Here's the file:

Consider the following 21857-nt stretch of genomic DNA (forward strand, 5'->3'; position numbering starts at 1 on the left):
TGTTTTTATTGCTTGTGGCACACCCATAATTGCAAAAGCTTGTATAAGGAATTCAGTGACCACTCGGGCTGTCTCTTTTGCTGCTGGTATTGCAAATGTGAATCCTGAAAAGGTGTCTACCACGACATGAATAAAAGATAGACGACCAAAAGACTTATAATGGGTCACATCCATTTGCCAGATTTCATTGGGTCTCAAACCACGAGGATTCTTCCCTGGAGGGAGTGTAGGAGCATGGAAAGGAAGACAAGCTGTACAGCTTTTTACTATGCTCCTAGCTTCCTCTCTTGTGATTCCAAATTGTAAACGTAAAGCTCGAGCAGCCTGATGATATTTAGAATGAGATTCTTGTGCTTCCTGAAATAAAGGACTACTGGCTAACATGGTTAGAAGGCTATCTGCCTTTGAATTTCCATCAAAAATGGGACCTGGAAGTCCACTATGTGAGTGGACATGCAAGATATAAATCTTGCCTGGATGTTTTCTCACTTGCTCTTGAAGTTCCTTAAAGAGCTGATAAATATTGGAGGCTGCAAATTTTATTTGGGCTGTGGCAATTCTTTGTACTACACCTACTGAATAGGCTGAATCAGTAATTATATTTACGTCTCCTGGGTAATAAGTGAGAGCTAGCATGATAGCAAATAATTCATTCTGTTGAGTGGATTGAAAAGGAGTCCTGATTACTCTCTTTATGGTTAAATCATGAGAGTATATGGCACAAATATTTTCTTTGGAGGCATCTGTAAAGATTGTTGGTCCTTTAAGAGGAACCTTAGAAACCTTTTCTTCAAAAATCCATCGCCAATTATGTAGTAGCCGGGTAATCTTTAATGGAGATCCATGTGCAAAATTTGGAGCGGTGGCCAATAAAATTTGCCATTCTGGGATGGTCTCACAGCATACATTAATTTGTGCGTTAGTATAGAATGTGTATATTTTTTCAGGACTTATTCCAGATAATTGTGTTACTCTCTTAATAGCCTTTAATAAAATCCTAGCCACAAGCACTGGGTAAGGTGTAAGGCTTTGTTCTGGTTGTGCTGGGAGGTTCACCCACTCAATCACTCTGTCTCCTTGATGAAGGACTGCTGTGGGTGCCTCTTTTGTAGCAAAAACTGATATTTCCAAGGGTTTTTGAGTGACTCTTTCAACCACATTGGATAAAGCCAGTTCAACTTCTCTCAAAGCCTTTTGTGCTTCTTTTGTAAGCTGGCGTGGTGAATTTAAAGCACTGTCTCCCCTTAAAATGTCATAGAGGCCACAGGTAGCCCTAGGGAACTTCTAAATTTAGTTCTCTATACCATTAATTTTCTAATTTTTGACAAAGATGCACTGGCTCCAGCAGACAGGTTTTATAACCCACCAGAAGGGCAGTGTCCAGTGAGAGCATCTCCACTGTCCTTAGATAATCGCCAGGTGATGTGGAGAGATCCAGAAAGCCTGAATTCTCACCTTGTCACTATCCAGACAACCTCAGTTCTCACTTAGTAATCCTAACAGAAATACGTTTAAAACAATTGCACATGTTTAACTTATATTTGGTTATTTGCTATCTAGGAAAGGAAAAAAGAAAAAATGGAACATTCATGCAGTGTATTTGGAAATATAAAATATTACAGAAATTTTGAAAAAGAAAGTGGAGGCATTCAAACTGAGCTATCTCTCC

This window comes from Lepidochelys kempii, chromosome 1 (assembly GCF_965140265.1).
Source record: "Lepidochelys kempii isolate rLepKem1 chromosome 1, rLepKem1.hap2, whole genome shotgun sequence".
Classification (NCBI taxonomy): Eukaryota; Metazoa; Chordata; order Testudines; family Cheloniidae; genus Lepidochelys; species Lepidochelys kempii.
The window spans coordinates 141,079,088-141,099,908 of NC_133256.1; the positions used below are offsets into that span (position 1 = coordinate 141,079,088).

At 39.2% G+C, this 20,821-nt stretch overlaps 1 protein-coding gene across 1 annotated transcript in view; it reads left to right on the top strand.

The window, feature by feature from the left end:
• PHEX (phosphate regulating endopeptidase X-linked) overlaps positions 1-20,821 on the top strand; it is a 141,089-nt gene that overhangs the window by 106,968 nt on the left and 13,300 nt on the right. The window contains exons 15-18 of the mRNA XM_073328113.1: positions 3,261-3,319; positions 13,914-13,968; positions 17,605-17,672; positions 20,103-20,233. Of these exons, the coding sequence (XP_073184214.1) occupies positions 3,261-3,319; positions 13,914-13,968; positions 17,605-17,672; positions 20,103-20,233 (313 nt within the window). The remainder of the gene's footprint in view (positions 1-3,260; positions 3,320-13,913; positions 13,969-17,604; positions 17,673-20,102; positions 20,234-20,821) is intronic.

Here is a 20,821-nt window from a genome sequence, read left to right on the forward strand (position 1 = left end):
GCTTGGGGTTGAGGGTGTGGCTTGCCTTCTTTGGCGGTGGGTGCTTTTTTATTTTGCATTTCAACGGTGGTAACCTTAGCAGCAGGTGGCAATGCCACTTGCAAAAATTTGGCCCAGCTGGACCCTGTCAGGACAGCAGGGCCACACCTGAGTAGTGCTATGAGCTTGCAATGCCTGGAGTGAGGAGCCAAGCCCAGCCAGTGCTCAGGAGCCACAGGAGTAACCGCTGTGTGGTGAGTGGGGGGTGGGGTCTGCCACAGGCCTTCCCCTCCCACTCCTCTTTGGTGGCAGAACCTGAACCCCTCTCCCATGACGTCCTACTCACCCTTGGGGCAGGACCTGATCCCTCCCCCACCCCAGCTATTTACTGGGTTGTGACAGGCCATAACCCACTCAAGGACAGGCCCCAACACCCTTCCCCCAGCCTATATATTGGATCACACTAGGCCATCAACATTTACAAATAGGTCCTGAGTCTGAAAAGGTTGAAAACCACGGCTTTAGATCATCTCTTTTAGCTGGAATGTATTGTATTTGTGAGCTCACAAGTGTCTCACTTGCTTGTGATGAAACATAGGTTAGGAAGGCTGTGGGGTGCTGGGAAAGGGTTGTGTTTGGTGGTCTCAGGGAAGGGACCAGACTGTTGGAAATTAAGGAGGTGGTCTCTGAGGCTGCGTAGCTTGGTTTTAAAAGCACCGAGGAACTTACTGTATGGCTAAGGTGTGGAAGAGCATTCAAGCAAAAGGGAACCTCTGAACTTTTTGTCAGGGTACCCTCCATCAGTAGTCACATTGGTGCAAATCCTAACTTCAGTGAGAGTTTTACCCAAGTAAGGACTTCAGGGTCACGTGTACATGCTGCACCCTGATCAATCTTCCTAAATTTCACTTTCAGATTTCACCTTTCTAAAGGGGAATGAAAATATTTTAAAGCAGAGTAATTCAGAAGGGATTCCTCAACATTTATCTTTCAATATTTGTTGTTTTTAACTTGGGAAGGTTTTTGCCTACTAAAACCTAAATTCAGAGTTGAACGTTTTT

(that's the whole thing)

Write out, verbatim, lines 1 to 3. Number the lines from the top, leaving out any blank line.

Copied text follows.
Consider the following 21857-nt stretch of genomic DNA (forward strand, 5'->3'; position numbering starts at 1 on the left):
TGTTTTTATTGCTTGTGGCACACCCATAATTGCAAAAGCTTGTATAAGGAATTCAGTGACCACTCGGGCTGTCTCTTTTGCTGCTGGTATTGCAAATGTGAATCCTGAAAAGGTGTCTACCACGACATGAATAAAAGATAGACGACCAAAAGACTTATAATGGGTCACATCCATTTGCCAGATTTCATTGGGTCTCAAACCACGAGGATTCTTCCCTGGAGGGAGTGTAGGAGCATGGAAAGGAAGACAAGCTGTACAGCTTTTTACTATGCTCCTAGCTTCCTCTCTTGTGATTCCAAATTGTAAACGTAAAGCTCGAGCAGCCTGATGATATTTAGAATGAGATTCTTGTGCTTCCTGAAATAAAGGACTACTGGCTAACATGGTTAGAAGGCTATCTGCCTTTGAATTTCCATCAAAAATGGGACCTGGAAGTCCACTATGTGAGTGGACATGCAAGATATAAATCTTGCCTGGATGTTTTCTCACTTGCTCTTGAAGTTCCTTAAAGAGCTGATAAATATTGGAGGCTGCAAATTTTATTTGGGCTGTGGCAATTCTTTGTACTACACCTACTGAATAGGCTGAATCAGTAATTATATTTACGTCTCCTGGGTAATAAGTGAGAGCTAGCATGATAGCAAATAATTCATTCTGTTGAGTGGATTGAAAAGGAGTCCTGATTACTCTCTTTATGGTTAAATCATGAGAGTATATGGCACAAATATTTTCTTTGGAGGCATCTGTAAAGATTGTTGGTCCTTTAAGAGGAACCTTAGAAACCTTTTCTTCAAAAATCCATCGCCAATTATGTAGTAGCCGGGTAATCTTTAATGGAGATCCATGTGCAAAATTTGGAGCGGTGGCCAATAAAATTTGCCATTCTGGGATGGTCTCACAGCATACATTAATTTGTGCGTTAGTATAGAATGTGTATATTTTTTCAGGACTTATTCCAGATAATTGTGTTACTCTCTTAATAGCCTTTAATAAAATCCTAGCCACAAGCACTGGGTAAGGTGTAAGGCTTTGTTCTGGTTGTGCTGGGAGGTTCACCCACTCAATCACTCTGTCTCCTTGATGAAGGACTGCTGTGGGTGCCTCTTTTGTAGCAAAAACTGATATTTCCAAGGGTTTTTGAGTGACTCTTTCAACCACATTGGATAAAGCCAGTTCAACTTCTCTCAAAGCCTTTTGTGCTTCTTTTGTAAGCTGGCGTGGTGAATTTAAAGCACTGTCTCCCCTTAAAATGTCATAGAGGCCACAGGTAGCCCTAGGGAACTTCTAAATTTAGTTCTCTATACCATTAATTTTCTAATTTTTGACAAAGATGCACTGGCTCCAGCAGACAGGTTTTATAACCCACCAGAAGGGCAGTGTCCAGTGAGAGCATCTCCACTGTCCTTAGATAATCGCCAGGTGATGTGGAGAGATCCAGAAAGCCTGAATTCTCACCTTGTCACTATCCAGACAACCTCAGTTCTCACTTAGTAATCCTAACAGAAATACGTTTAAAACAATTGCACATGTTTAACTTATATTTGGTTATTTGCTATCTAGGAAAGGAAAAAAGAAAAAATGGAACATTCATGCAGTGTATTTGGAAATATAAAATATTACAGAAATTTTGAAAAAGAAAGTGGAGGCATTCAAACTGAGCTATCTCTCC

This window comes from Lepidochelys kempii, chromosome 1 (assembly GCF_965140265.1).